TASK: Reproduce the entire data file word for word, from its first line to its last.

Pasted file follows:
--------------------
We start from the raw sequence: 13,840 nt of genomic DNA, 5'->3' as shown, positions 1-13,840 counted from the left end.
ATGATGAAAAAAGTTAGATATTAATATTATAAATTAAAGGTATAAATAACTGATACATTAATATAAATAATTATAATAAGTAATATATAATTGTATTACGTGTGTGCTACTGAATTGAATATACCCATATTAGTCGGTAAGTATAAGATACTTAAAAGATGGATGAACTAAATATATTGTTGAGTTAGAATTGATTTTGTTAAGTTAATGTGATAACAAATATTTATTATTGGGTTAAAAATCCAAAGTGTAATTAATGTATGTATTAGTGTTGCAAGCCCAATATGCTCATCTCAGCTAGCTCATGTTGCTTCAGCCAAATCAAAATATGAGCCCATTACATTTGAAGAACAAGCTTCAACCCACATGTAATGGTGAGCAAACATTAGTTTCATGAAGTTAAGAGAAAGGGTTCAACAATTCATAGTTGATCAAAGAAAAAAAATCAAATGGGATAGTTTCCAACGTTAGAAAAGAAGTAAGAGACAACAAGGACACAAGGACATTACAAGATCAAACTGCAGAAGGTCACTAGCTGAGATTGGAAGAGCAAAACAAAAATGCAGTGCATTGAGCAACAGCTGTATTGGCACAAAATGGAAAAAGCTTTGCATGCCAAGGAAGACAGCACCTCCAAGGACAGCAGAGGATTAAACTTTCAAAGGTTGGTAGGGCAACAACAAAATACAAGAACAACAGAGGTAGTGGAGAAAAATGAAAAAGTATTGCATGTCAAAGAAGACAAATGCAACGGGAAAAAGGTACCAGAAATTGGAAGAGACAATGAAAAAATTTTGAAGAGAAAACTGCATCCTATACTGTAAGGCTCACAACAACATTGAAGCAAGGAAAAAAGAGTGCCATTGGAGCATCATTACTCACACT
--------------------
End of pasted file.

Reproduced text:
We start from the raw sequence: 13,840 nt of genomic DNA, 5'->3' as shown, positions 1-13,840 counted from the left end.
ATGATGAAAAAAGTTAGATATTAATATTATAAATTAAAGGTATAAATAACTGATACATTAATATAAATAATTATAATAAGTAATATATAATTGTATTACGTGTGTGCTACTGAATTGAATATACCCATATTAGTCGGTAAGTATAAGATACTTAAAAGATGGATGAACTAAATATATTGTTGAGTTAGAATTGATTTTGTTAAGTTAATGTGATAACAAATATTTATTATTGGGTTAAAAATCCAAAGTGTAATTAATGTATGTATTAGTGTTGCAAGCCCAATATGCTCATCTCAGCTAGCTCATGTTGCTTCAGCCAAATCAAAATATGAGCCCATTACATTTGAAGAACAAGCTTCAACCCACATGTAATGGTGAGCAAACATTAGTTTCATGAAGTTAAGAGAAAGGGTTCAACAATTCATAGTTGATCAAAGAAAAAAAATCAAATGGGATAGTTTCCAACGTTAGAAAAGAAGTAAGAGACAACAAGGACACAAGGACATTACAAGATCAAACTGCAGAAGGTCACTAGCTGAGATTGGAAGAGCAAAACAAAAATGCAGTGCATTGAGCAACAGCTGTATTGGCACAAAATGGAAAAAGCTTTGCATGCCAAGGAAGACAGCACCTCCAAGGACAGCAGAGGATTAAACTTTCAAAGGTTGGTAGGGCAACAACAAAATACAAGAACAACAGAGGTAGTGGAGAAAAATGAAAAAGTATTGCATGTCAAAGAAGACAAATGCAACGGGAAAAAGGTACCAGAAATTGGAAGAGACAATGAAAAAATTTTGAAGAGAAAACTGCATCCTATACTGTAAGGCTCACAACAACATTGAAGCAAGGAAAAAAGAGTGCCATTGGAGCATCATTACTCACACT